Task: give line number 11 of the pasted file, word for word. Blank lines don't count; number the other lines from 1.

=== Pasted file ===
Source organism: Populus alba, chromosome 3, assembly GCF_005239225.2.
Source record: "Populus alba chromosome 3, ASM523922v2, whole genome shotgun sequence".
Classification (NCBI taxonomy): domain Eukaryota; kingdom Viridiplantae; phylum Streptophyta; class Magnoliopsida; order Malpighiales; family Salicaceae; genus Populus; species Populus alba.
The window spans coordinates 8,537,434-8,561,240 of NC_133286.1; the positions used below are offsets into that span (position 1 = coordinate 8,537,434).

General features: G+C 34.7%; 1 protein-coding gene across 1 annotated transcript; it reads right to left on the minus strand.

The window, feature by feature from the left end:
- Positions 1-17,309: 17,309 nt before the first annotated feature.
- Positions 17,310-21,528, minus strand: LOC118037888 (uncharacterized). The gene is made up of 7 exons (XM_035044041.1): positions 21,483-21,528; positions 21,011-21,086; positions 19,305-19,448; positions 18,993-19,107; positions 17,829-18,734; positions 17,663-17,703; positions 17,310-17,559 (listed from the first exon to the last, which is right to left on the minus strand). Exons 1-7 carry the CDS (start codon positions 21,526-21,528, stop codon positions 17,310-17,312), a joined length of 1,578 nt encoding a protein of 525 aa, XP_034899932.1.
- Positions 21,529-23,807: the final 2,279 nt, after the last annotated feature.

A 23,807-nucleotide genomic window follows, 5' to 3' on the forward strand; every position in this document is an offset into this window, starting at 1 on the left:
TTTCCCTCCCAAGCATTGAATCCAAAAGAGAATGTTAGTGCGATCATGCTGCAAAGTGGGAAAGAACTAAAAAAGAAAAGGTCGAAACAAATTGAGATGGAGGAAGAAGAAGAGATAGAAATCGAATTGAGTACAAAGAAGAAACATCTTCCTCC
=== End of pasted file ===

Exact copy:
TTTCCCTCCCAAGCATTGAATCCAAAAGAGAATGTTAGTGCGATCATGCTGCAAAGTGGGAAAGAACTAAAAAAGAAAAGGTCGAAACAAATTGAGATGGAGGAAGAAGAAGAGATAGAAATCGAATTGAGTACAAAGAAGAAACATCTTCCTCC